Of course, my opinion is seasoned with biblical views and is certainly not the modern one. Still, I would suggest that a biblical perspective on marriage is not one of self-fulfillment, personal pleasure, or warm affection, but matters that produce far better results and satisfaction. And I would suggest that we are not doing our children any favors by urging them to remain irresponsible children longer while immersing them in a sex-soaked world and telling them "Wait!" without good cause. Statistics for abstinence programs suggest that it's not working very well. Oddly enough, there are no statistics about the success of people who take a biblical stance, train up their children to be responsible adults at the earliest possible time, and marry with a biblical perspective of self-sacrifice, respect, and the love that Christ has for the Church. I wonder why?

4 comments:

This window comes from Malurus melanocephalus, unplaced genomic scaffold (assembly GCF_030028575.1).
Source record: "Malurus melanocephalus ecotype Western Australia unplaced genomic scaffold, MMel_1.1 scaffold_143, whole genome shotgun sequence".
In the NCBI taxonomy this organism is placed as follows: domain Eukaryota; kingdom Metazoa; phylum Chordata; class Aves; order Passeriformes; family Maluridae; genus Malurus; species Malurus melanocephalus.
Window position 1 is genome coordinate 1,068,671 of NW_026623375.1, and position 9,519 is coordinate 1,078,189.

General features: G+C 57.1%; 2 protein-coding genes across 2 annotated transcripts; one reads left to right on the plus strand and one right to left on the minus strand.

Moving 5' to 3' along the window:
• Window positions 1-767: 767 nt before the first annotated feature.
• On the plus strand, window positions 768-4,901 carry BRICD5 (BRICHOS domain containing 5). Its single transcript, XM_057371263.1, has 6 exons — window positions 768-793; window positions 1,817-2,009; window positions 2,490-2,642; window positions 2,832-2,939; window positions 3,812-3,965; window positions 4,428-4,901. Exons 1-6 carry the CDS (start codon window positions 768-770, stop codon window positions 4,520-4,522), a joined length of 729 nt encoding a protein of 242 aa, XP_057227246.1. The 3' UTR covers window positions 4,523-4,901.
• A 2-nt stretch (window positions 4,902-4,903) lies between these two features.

Mike said...

Hey stan, I just realized I can comment on your post through this app on my phone.

getting married at 17 a month out of high school agree with you 100%. I was shocked at all the people ( church, and school) that disagreed with me and my wife getting married so young. They figured we must be hiding a child under our shirt that would pop up after the wedding.

I was surprised at how much the church seemed to be opposed to it but would rather see us be in a relationship even longer and eventually have a baby out of premarital sex. not that they would rather but they seemed to think the latter choice was normal attempted to convince us we should wait till were older.

I am glad we got married when we did and have been marries for two years with no major problems.

one question I have for you if I could change the subject a little. what about those who are too immature and would not be able to handle it? divorce seems too easy now where people seem to think " oh well if this doesn't work I could always just divorce and find someone new".